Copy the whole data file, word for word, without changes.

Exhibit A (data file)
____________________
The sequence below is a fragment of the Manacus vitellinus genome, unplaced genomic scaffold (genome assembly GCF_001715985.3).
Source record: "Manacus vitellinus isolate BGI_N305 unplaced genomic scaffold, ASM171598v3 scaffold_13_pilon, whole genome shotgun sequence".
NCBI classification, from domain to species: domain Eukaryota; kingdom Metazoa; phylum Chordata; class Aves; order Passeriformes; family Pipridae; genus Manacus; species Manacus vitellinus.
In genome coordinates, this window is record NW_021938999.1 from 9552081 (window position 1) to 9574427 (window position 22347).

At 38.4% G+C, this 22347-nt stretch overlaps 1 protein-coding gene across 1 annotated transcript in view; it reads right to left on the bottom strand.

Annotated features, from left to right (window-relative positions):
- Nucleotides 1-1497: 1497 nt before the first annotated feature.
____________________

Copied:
The sequence below is a fragment of the Manacus vitellinus genome, unplaced genomic scaffold (genome assembly GCF_001715985.3).
Source record: "Manacus vitellinus isolate BGI_N305 unplaced genomic scaffold, ASM171598v3 scaffold_13_pilon, whole genome shotgun sequence".
NCBI classification, from domain to species: domain Eukaryota; kingdom Metazoa; phylum Chordata; class Aves; order Passeriformes; family Pipridae; genus Manacus; species Manacus vitellinus.
In genome coordinates, this window is record NW_021938999.1 from 9552081 (window position 1) to 9574427 (window position 22347).

At 38.4% G+C, this 22347-nt stretch overlaps 1 protein-coding gene across 1 annotated transcript in view; it reads right to left on the bottom strand.

Annotated features, from left to right (window-relative positions):
- Nucleotides 1-1497: 1497 nt before the first annotated feature.